The issue of staffing the social media effort has been recently very top of mind for me as we step into the beginning of our fiscal year. If you were curious as to how many people we are doing this with? The answer is 1.5... me and my assistant who works part time. Recently I have had the pleasure of discussing this very issue with other social media /communications professionals within other health organizations.

I am most likely not going to get any more staff to continue our efforts, so like all of my counterparts I will have to train more team members, more communicators, more faculty and members of other departments to listen to the conversations happening in their areas of interest and respond and participate appropriately. We have already made a good start to this effort. The web 2.o discussion group that I started has resulted in about 30+ people representing at least 8 different departments that have some level of social media knowledge. Many of these people have taken what they know back to their departments and are responsible for some of the new Facebook, and Twitter pages that you have seen come out of the institution.

One of my counterparts at another hospital gave me a great idea! When we start blogging I will have to expect that my bloggers, and hopefully others in my department to support me in monitoring and responding to comments made within the blog.

I believe that we will be able to continue to grow our social media communications program however it is going to take the support of our community to do it. During the "twebinar" someone mentioned the Sun Microsystems example. I am not so sure that I want the burden of monitoring 4,000 internal bloggers, but the idea is spectacular! If I could get 500 people that had a good enough grasp of social media that they could develop and manage their own institutional presence, we would be a powerhouse of support and answers for our audience.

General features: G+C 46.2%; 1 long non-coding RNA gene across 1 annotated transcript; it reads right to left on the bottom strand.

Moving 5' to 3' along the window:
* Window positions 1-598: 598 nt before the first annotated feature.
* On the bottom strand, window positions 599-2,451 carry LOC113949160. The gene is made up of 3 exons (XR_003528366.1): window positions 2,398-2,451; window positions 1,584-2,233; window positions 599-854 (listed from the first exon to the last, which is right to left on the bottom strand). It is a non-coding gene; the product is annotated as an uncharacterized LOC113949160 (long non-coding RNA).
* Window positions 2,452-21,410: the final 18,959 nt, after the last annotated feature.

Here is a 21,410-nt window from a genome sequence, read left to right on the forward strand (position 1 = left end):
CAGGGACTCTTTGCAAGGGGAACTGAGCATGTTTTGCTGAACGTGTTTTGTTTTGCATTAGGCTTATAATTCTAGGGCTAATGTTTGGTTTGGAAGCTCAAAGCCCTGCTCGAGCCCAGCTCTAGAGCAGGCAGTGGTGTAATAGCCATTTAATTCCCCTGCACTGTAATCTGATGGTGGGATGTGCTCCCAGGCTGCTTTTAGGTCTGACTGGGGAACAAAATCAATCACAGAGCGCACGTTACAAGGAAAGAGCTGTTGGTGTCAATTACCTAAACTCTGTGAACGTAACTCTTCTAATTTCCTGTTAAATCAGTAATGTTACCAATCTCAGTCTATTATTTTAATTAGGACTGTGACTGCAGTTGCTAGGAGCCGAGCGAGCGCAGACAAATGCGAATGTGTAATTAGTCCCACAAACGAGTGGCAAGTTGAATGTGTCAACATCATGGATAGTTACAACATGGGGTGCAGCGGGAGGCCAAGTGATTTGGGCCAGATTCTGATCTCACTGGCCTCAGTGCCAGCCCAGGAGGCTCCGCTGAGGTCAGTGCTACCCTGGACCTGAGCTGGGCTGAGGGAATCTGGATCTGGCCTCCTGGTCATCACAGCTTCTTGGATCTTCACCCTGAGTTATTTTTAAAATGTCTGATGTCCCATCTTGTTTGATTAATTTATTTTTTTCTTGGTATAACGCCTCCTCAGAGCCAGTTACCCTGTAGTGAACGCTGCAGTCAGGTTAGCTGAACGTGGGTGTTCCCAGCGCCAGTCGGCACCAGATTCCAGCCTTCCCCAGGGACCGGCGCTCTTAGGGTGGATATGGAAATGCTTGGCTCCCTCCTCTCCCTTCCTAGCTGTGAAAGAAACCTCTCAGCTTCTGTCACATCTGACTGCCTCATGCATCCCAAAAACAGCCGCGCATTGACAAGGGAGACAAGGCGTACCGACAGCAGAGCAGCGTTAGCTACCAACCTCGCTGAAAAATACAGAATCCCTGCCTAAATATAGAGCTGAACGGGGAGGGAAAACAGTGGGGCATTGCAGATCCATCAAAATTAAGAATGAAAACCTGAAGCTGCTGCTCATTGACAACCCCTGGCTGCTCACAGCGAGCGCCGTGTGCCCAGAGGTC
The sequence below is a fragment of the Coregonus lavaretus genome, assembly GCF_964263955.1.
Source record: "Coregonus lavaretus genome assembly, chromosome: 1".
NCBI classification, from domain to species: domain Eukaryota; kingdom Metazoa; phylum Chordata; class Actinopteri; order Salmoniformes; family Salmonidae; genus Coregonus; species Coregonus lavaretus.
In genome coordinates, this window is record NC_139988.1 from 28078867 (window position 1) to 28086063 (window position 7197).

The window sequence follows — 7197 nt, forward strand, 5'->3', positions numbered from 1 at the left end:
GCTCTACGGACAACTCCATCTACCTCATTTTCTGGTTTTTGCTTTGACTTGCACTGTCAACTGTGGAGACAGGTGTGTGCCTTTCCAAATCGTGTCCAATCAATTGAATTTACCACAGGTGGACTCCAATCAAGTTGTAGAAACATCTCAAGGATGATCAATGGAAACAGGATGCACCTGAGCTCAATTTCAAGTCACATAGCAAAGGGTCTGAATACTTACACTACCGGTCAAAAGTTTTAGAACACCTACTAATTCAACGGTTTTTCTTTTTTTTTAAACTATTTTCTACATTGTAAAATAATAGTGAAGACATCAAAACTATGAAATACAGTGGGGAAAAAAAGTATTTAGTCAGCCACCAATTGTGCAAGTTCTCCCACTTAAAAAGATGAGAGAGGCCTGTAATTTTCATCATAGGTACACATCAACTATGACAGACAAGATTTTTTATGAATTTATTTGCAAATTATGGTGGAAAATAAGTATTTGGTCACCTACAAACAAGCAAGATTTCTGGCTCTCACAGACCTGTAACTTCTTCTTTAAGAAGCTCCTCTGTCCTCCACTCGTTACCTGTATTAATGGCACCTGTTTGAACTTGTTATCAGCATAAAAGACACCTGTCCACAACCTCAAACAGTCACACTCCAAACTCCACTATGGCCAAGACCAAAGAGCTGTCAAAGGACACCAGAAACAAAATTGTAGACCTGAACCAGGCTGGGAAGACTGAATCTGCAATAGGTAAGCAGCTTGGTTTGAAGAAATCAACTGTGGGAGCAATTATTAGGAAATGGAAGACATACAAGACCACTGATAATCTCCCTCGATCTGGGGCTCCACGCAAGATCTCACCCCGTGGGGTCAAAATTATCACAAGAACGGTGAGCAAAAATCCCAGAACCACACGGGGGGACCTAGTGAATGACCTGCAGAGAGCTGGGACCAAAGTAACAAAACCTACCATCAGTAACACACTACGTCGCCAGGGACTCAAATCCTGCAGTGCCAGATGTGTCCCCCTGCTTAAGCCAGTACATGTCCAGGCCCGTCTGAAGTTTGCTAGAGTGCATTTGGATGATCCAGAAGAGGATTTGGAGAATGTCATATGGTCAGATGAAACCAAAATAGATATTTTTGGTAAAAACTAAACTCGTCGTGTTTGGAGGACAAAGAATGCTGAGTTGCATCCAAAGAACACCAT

Wednesday, August 6, 2008

Where Are we Going Next?

As I come to the end of our fiscal year I begin to think about strategic planning for then new year. How will I continue to manage the program, and expand to new channels that make sense for the hospital?

I have recently noticed a number of new social networks with a focus on medical audiences. Places where heath care experts invited to contribute or share with others. Recently I have become aware of new sites that we might consider participating in. I am looking closely at sites like;

HealthCare Magic

I am starting to believe that this is where the social media model is going...toward niche social communities. In the area of Cancer patient support sites like Cancer Compass and Planet Cancer have been providing a sense of community for patients and caregivers, for some time now, but the field is expanding. For those not in health care, I have a feeling that if you look you might find the same thing. Our personal and professional interests are what drive search, and search for the most part is driven by keywords.

Here are a few other examples of sites I know about that are developing communities based on health care or scientific interests.


So I have a new lists of sites to review, and work into next years plan, I expect the list of sites that I think we should get involved with will only expand in the next 12 months. So my plan is to watch, get involved within the communities I am watching and apply goal oriented strategy to our entries into these new territories.